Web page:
While white is the most traditional color for American brides to wear, some women prefer a gown of color. Two alternatives are champagne beige, a light tan akin to the color of watered-down ginger ale, and champagne with pale pink undertones. To ensure that you stand out on your wedding day for all of the right reasons, research colors that complement your champagne gown.
This faint color looks good with vintage or off-white shades, particularly ivory. Because champagne beige is actually a very light hue of tan, colors in the brown family, such as chocolate and caramel, readily complement it. Dusty shades of pink, spring green and deeper shades of green and peach -- an orange with subtle brown undertones -- all look good with champagne beige. For a beach wedding, a champagne dress with chocolate or caramel incorporated into a hat or shoes would complement the sandy location.
Similar to champagne beige, pink champagne looks good against ivory and chocolate. While black tends to be too stark against a color as faint as pink champagne, some darker shades of blue are an attractive match, and powder blue helps create a dreamy and soft look. The darker shades of pink, such as fuchsia, provide a warm balance to the coolness of pink champagne, while wine, burgundy and other darker colors in the red family are also pretty with pink. For a garden wedding, a pink champagne dress accented with ivory or fuchsia in the bouquet or on a sash is an elegant, setting-appropriate look.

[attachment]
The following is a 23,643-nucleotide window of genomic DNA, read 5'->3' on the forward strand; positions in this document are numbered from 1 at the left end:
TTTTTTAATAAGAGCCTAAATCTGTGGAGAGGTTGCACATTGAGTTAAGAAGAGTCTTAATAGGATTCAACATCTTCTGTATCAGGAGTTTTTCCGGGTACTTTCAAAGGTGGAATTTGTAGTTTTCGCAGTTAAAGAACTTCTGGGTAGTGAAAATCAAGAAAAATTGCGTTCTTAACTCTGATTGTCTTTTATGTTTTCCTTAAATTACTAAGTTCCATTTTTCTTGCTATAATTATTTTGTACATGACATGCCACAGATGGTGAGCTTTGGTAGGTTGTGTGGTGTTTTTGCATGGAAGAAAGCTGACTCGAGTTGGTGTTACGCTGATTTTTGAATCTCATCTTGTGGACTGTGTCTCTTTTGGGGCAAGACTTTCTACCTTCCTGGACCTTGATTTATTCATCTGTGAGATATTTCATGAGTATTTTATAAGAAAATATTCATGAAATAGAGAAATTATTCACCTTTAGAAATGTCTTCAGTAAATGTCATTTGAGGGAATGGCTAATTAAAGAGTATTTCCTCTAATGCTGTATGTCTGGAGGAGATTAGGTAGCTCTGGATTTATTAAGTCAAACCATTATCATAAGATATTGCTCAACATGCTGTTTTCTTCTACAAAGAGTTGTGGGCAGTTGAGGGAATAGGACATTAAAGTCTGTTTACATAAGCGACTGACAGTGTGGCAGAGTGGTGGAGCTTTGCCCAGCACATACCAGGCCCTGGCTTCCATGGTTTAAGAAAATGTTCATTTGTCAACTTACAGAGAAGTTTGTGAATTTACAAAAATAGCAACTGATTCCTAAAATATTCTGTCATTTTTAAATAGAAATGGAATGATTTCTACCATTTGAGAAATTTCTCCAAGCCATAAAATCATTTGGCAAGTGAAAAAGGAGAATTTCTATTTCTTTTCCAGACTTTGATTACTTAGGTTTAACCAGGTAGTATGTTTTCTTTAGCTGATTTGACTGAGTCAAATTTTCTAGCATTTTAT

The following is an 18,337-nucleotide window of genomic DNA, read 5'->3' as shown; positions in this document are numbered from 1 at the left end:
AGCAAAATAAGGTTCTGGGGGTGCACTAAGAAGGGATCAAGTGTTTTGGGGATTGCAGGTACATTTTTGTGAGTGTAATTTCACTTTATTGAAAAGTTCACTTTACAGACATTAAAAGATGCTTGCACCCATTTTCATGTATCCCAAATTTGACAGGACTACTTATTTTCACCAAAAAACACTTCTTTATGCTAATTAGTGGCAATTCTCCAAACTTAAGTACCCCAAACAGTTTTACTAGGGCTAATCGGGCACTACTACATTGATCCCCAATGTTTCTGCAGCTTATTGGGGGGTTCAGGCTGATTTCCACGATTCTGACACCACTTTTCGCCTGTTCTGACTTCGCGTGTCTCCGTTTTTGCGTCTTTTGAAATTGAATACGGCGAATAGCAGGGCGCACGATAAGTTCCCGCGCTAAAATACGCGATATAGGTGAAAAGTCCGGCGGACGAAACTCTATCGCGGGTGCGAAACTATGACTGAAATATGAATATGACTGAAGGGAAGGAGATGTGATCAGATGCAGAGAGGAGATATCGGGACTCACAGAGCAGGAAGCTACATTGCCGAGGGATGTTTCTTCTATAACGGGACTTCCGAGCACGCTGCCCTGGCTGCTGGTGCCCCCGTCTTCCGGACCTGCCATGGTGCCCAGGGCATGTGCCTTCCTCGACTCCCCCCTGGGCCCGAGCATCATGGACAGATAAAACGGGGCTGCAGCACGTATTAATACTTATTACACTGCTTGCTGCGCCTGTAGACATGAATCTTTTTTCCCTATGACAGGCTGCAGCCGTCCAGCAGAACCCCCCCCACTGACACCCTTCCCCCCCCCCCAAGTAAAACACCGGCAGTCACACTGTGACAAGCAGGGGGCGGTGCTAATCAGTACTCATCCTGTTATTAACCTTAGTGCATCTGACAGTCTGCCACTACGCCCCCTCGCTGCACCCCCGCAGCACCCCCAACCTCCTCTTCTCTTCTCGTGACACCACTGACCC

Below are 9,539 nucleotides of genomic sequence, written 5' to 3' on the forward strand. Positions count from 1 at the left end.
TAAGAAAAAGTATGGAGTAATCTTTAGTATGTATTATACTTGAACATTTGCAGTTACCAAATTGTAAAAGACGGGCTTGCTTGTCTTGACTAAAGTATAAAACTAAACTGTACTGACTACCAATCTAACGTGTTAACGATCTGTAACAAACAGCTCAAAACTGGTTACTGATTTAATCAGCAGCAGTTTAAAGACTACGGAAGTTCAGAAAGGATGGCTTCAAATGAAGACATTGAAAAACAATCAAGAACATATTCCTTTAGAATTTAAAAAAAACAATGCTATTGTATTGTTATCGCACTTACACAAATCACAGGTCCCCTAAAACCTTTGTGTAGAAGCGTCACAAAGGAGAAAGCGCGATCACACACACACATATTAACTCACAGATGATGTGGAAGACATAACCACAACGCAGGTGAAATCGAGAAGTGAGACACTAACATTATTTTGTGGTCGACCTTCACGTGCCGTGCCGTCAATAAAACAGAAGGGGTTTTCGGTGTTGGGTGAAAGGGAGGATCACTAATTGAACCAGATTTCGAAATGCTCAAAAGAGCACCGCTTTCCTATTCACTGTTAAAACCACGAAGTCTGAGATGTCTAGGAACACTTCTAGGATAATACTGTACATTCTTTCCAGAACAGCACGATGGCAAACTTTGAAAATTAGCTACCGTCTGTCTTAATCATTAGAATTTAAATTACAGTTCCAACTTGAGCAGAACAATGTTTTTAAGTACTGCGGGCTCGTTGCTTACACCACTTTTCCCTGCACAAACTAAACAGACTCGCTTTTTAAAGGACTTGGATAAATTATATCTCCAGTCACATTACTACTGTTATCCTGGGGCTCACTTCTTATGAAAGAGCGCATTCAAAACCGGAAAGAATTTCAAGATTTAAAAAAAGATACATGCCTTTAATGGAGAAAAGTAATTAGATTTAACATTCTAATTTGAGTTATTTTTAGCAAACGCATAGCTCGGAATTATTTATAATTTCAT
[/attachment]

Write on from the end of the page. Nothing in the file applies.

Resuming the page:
Both champagne beige and pink champagne bridal gowns are typically made of fabrics that give them a sheen, such as satin or silk. Otherwise, they look flat and bland. Natural metallics tend to go well with them. Bronze and copper -- browns with varying levels of orange or red -- flatter champagne beige. The coolness of silver and platinum complement pink champagne because of the white in its base. For an evening wedding, pops of metallics in bold jewelry, opera gloves or pumps can look stunning.
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Go with just one secondary color, and don’t overuse it. An accent color should complement your champagne dress, not upstage it. If you feel you can work the accent color well into only one accessory, the bouquet is an easy way to incorporate more. Or work the secondary color into a wrap if you plan to wear one during the reception. Beware of yellow gold, because it clashes with both champagne colors and can be loud and overpowering. Finally, when considering accent colors, give weight to what may look best as the primary color for your bridesmaid gowns and groomsmen accouterments. You want your supporting cast to look fabulous, too.
LaMont Jones was an award-winning fashion and beauty editor for a decade at the "Pittsburgh Post-Gazette." A five-time nominator and judge of the CFDA Awards, he covers New York Fashion Week regularly. Jones is a 2011 inductee into the Pittsburgh Fashion Hall of Fame and coaches fashion models.